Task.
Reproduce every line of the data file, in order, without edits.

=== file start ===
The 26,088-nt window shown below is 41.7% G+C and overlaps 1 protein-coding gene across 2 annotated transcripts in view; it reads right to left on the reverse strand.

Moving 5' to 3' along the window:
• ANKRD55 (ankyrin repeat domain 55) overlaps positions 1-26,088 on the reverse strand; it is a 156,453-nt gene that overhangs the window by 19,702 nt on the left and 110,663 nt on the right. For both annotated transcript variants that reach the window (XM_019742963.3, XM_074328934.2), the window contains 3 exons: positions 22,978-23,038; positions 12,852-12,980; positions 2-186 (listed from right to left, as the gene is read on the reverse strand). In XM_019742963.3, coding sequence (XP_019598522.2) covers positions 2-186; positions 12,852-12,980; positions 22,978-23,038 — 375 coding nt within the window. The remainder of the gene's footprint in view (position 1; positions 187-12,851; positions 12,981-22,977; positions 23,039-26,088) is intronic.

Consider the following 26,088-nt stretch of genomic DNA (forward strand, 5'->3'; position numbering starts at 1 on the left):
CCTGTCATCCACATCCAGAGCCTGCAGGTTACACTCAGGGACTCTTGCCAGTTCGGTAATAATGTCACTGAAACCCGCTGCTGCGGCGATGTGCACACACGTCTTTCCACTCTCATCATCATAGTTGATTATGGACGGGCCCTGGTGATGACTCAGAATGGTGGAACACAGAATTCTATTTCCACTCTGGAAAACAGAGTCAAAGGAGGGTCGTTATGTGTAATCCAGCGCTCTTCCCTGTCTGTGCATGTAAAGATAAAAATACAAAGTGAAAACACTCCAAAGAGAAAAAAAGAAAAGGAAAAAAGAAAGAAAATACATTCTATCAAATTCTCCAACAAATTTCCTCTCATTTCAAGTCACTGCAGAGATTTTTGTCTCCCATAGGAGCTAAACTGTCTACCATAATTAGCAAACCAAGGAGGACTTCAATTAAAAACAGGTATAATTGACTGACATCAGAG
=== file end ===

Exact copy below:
The 26,088-nt window shown below is 41.7% G+C and overlaps 1 protein-coding gene across 2 annotated transcripts in view; it reads right to left on the reverse strand.

Moving 5' to 3' along the window:
• ANKRD55 (ankyrin repeat domain 55) overlaps positions 1-26,088 on the reverse strand; it is a 156,453-nt gene that overhangs the window by 19,702 nt on the left and 110,663 nt on the right. For both annotated transcript variants that reach the window (XM_019742963.3, XM_074328934.2), the window contains 3 exons: positions 22,978-23,038; positions 12,852-12,980; positions 2-186 (listed from right to left, as the gene is read on the reverse strand). In XM_019742963.3, coding sequence (XP_019598522.2) covers positions 2-186; positions 12,852-12,980; positions 22,978-23,038 — 375 coding nt within the window. The remainder of the gene's footprint in view (position 1; positions 187-12,851; positions 12,981-22,977; positions 23,039-26,088) is intronic.

Consider the following 26,088-nt stretch of genomic DNA (forward strand, 5'->3'; position numbering starts at 1 on the left):
CCTGTCATCCACATCCAGAGCCTGCAGGTTACACTCAGGGACTCTTGCCAGTTCGGTAATAATGTCACTGAAACCCGCTGCTGCGGCGATGTGCACACACGTCTTTCCACTCTCATCATCATAGTTGATTATGGACGGGCCCTGGTGATGACTCAGAATGGTGGAACACAGAATTCTATTTCCACTCTGGAAAACAGAGTCAAAGGAGGGTCGTTATGTGTAATCCAGCGCTCTTCCCTGTCTGTGCATGTAAAGATAAAAATACAAAGTGAAAACACTCCAAAGAGAAAAAAAGAAAAGGAAAAAAGAAAGAAAATACATTCTATCAAATTCTCCAACAAATTTCCTCTCATTTCAAGTCACTGCAGAGATTTTTGTCTCCCATAGGAGCTAAACTGTCTACCATAATTAGCAAACCAAGGAGGACTTCAATTAAAAACAGGTATAATTGACTGACATCAGAG